Making (up) an Archive: What could Writing History Look Like in a Digital Age?

Making (up) an Archive: What could Writing History Look Like in a Digital Age?

Recent developments in digital humanities pose anew the challenge of sources, concepts, and possibilities for doing history differently. Much of the current debates have been focused on the vices and virtues of the quantity of (in addition to the ease of access to) the archives that digitization has made available to historians; on whether methods … Continue reading

Berlin Islam as Acoustic Ecology: An Ethnography in Sound

Berlin Islam as Acoustic Ecology: An Ethnography in Sound

How can sonic phenomena best be represented in academic discourse?  While the question has long preoccupied music studies, recent developments in technologies of sound recording and dissemination have given rise to new possibilities for the inscription of knowledge through digital sound recordings.  With the growing discipline of sound studies, the role of knowing-through-sound has moved … Continue reading

Preserving Islamic Manuscripts Under Erasure:  The Yemeni Manuscript Digitization Initiative

Preserving Islamic Manuscripts Under Erasure: The Yemeni Manuscript Digitization Initiative

The private manuscript libraries of Yemen comprise one of the world’s largest and most important collections of Arabic manuscripts. Collectively, these 6,000 private libraries possess some 60,000 codices, many of which are unique. But this irreplaceable trove of manuscripts is threatened. In recent years, Yemen’s private libraries have suffered great losses, in part due to extremists who are ideologically opposed to … Continue reading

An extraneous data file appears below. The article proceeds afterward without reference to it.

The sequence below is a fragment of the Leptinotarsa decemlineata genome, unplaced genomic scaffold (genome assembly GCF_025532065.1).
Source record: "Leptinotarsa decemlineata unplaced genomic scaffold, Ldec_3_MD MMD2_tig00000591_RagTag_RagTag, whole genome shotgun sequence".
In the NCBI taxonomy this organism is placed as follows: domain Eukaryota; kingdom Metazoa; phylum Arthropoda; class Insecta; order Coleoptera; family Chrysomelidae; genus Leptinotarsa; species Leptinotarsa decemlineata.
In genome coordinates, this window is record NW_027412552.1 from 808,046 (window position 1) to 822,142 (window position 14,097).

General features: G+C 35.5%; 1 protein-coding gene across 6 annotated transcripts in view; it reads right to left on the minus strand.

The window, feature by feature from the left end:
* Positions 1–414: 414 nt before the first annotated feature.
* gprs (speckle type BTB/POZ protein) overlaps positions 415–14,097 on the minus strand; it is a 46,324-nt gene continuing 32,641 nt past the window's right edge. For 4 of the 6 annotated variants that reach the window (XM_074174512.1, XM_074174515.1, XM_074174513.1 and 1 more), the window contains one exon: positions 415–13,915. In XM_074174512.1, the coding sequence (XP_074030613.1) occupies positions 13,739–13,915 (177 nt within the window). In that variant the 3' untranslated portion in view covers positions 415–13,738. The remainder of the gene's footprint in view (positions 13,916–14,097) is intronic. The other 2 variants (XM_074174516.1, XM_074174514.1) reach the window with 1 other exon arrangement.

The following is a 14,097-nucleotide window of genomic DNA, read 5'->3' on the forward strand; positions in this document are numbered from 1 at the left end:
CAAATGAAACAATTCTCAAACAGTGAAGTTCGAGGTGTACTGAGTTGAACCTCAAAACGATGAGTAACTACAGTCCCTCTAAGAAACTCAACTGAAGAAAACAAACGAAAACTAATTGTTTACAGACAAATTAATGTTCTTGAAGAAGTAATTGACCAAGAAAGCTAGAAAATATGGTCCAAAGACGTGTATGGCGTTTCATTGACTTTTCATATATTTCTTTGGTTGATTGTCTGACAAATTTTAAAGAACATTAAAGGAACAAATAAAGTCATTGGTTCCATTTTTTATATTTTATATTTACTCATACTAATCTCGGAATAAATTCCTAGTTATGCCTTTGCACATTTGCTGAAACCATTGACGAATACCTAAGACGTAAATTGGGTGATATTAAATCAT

Prosop: A Social Networking Tool for the Past

Prosop: A Social Networking Tool for the Past

This presentation will concern an NEH funded project I’m heading to develop a tool called Prosop. Prosop’s first aim is to assemble a database of descriptions of a very large number of historical individuals, of inferior socio-economnic rank to those who feature in most prosopographic projects. The tool is meant to preserve such information in … Continue reading

Mapping the Urban Landscape Through News Reports: Damascus and its Hinterlands in late Ottoman Times

Mapping the Urban Landscape Through News Reports: Damascus and its Hinterlands in late Ottoman Times

This paper elaborates the tools used for mapping the density of news reports onto the city of Damascus and its hinterlands, which were developed in the context of my doctoral research titled “To whom belong the streets? Property, propriety, and appropriation: The production of public places and public spaces in late Ottoman Damascus”. The paper … Continue reading

Comparing Canons: Examining Two Seventeenth-Century Fatawa Collection from the Ottoman Lands

Comparing Canons: Examining Two Seventeenth-Century Fatawa Collection from the Ottoman Lands

In recent years growing attention has been paid to the circulation of texts and to various textual practices throughout the Islamic world in general and the Ottoman Empire in particular. Most studies, however, were qualitative in nature. My paper seeks to demonstrate the advantages of digital humanities for the study of circulation of manuscripts and the ways in … Continue reading

Quantifying the Quran

Quantifying the Quran

This paper will present the conclusions of an interdisciplinary seminar focused on a Seljuq qu’ran from Hamadan, Iran. The manuscript, shelfmark N.E.-P. 27, is dated to 1164 CE by a colophon, and is now held by the University of Pennsylvania Museum of Archaeology & Anthropology. Students with backgrounds in Near Eastern Languages and Culture and Art History collaborated to investigate … Continue reading